• Representing Pro-Football, Inc., owner of the trademarks for the Washington Redskins, in an ongoing dispute seeking cancellation of the team’s trademark registrations on disparagement grounds.
  • Representing Cisco Systems, Inc. in a copyright action it brought against Arista Networks, Inc., alleging that Arista infringed Cisco’s copyright in its command-line user interfaces for network switches and routers.
  • Representing Cisco Systems, Inc. in two Alien Tort Statute litigations arising out of alleged acts that occurred in China, resulting in successful motions to dismiss.
  • Representing before the U.S. Supreme Court a pro bono client challenging a federal statute that imposes different, sex-discriminatory birthright citizenship restrictions on children of unmarried citizen fathers than it does on children of unmarried citizen mothers (Lynch v. Morales-Santana).
  • Represented the NFL and the Baltimore Ravens in a series of copyright disputes over the Ravens’ inaugural team logo, used in 1996-1998.  Recently obtained a unanimous decision by the Fourth Circuit dismissing claims of copyright infringement regarding the appearance of the inaugural logo in certain historical documentaries and photo displays on fair use grounds.
  • Represented Shell Oil in the U.S. Supreme Court in Kiobel v. Royal Dutch Petroleum, where we obtained 9-0 decision holding that the Alien Tort Statute does not extend to alleged conduct committed on foreign soil.
  • Represented Coca-Cola in the U.S. Supreme Court in POM Wonderful LLC v. Coca-Cola Co., a case involving whether Lanham Act false advertising claims are preempted by the Food & Drug Act.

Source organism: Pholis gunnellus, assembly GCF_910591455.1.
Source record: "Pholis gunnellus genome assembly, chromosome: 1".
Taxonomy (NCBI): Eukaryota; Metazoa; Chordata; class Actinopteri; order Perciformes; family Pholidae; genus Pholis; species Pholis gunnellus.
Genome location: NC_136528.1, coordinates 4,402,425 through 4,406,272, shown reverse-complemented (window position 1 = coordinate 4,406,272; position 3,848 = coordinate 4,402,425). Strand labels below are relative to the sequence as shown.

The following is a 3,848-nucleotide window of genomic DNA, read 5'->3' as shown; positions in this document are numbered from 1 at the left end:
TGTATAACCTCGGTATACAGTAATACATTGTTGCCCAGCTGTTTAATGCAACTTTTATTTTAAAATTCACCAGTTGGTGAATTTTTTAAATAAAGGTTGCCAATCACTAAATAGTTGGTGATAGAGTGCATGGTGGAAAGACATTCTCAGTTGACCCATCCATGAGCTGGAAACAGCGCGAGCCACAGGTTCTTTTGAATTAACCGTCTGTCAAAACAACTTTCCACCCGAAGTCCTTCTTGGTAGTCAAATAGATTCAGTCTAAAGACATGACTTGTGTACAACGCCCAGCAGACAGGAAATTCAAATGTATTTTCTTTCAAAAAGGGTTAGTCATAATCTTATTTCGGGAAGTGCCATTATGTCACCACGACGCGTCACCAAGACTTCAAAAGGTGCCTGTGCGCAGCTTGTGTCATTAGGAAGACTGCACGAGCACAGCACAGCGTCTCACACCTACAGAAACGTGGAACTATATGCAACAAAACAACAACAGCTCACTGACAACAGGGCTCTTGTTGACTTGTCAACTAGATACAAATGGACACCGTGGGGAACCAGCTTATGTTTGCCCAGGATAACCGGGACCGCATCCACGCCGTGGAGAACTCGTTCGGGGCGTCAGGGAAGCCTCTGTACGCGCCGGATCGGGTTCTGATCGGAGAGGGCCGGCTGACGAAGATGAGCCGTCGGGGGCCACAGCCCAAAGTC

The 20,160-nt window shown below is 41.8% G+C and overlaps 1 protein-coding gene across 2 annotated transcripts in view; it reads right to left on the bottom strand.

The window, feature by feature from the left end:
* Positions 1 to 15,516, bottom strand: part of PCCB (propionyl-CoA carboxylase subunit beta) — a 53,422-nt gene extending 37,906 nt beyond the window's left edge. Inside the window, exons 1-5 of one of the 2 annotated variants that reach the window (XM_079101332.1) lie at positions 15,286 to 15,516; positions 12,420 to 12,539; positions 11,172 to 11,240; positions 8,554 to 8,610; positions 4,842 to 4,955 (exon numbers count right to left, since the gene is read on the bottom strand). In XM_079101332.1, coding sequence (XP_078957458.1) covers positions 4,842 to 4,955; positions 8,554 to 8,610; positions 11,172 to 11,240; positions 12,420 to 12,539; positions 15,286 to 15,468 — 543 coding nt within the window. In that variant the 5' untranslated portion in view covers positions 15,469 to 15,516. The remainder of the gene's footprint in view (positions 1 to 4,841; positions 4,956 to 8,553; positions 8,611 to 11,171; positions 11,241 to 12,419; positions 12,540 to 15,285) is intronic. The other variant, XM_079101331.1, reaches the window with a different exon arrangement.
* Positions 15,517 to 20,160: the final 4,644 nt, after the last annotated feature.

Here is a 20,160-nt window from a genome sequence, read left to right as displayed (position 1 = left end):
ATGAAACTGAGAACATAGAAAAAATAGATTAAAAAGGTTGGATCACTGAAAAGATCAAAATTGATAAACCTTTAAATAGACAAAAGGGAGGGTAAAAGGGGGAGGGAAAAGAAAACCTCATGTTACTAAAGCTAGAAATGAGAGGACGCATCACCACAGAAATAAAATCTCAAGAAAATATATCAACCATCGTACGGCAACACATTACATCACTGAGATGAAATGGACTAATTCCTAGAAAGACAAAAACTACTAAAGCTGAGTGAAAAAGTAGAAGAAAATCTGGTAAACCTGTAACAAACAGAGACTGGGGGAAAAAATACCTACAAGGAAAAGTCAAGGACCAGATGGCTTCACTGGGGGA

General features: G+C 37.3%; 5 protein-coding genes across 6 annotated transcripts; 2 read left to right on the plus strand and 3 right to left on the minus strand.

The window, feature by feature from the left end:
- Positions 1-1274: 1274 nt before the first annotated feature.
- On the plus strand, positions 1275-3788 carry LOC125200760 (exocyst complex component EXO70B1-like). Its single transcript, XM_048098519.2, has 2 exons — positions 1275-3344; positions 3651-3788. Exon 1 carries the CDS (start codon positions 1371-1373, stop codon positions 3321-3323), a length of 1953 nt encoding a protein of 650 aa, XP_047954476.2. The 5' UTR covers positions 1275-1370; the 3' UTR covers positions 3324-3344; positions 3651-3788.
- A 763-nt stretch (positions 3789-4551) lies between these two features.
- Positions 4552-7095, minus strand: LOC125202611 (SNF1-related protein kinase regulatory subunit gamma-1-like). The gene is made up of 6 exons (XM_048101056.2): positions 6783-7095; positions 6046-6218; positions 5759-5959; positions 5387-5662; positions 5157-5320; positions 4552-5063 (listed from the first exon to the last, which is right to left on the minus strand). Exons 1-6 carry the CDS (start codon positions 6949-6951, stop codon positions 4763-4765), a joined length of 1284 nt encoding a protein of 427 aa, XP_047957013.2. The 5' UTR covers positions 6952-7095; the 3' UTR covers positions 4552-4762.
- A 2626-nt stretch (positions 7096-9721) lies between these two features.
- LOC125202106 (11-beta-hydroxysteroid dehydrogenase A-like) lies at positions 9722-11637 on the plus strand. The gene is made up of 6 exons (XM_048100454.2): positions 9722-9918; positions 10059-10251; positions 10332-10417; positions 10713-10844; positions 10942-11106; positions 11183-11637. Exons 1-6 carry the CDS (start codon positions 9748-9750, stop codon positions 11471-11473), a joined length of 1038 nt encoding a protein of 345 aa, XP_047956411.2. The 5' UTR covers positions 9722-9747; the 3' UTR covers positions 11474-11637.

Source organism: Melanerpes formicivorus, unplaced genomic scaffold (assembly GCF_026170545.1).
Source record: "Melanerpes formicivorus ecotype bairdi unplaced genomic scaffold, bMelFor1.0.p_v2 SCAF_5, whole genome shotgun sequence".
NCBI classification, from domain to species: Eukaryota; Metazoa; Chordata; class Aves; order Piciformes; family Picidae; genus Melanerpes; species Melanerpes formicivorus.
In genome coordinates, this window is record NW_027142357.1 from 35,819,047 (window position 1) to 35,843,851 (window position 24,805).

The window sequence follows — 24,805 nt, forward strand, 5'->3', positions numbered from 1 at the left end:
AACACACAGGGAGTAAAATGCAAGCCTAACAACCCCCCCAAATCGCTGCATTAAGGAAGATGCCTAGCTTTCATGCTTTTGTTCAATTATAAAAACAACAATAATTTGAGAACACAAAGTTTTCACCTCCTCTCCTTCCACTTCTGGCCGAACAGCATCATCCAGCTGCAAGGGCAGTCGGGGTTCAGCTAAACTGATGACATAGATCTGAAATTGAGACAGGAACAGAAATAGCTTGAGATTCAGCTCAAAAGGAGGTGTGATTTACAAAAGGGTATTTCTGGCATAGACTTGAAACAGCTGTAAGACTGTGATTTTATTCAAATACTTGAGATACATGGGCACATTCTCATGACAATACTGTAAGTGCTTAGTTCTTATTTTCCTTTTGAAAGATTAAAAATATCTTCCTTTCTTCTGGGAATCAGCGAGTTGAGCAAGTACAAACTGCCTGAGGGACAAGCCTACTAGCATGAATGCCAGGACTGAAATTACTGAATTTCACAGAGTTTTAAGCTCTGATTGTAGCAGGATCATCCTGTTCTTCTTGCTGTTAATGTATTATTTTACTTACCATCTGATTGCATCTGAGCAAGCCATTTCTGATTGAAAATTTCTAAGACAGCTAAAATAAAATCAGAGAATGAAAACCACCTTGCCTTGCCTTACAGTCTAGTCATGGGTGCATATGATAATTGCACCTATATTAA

• Represented online travel agencies operated through Despegar.com in action against American Airlines alleging antitrust violations and defamation, and defending the agencies against various trademark claims.
  • Represented healthcare database company IMS Health in a trademark litigation, where it sought to protect its trademark “OneKey” against a competing service’s use of the trademark “OpenKey.”
  • Represented the Richard Avedon Foundation in a dispute over the ownership of the copyright in thousands of photographs taken by the esteemed photographer Richard Avedon.
  • Represented J.T. Colby & Co. in a trademark action, alleging that Apple’s use of the “IBOOKS” designation causes reverse confusion with J.T. Colby’s own “IBOOKS” imprint.
  • Represented designer of mixed martial arts clothing line, “Clinch Gear,” in trademark challenge brought by western-wear designer using designation “Cinch.”
  • Represented Deckers Outdoor Corporation in various trademark matters, including protection of Deckers’ famous “Uggs” trademark and the trade dress of its footwear designs.
  • Represented Google and Twitter on an amicus brief, filed in the Second Circuit in Barclays Capital v. TheFlyOnTheWall.com, addressing the intersection of copyright law and “hot news” misappropriation.
  • Columbia Law School
    (J.D., 2006)
    • Harlan Fiske Stone Scholar
    • Harlan Fiske Stone Moot Court Honor Competition:
      • Finalist
  • Annenberg School for Communication, University of Pennsylvania
    (M.A., Communication Research, 1998)
  • University of Pennsylvania
    (B.A., Communication, 1996)
The State Bar of New York; United States Supreme Court; United States Court of Appeals: Second Circuit, Third Circuit, Fourth Circuit, Seventh Circuit, Ninth Circuit; Federal Circuit; United States District Courts: Southern District of New York, Eastern District of New York
  • Law Clerk to the Hon. Victor Marrero:
    • United States District Court for the Southern District of New York, 2008-2009
  • “Self-Disparaging Trademarks and Social Change: Factoring the Reappropriation of Slurs into Section 2(a) of the Lanham Act,” 106 Columbia Law Review 388 (2006).
  • “‘Please Disable the Entire Filter’: Why Non-Removable Filters on Public Library Computers Violate the First Amendment,” 11 Texas Journal on Civil Liberties & Civil Rights 65 (2005).
  • “In Defense of Trademark Dilution Surveys: A Post-Moseley Proposal,” 39 Columbia Journal of Law & Social Problems 1 (2005).
  • “Perceived Typicality: American Television as Seen by Mexicans, Turks, and Americans,” 16 Critical Studies in Mass Communication 436 (1999) (co-author).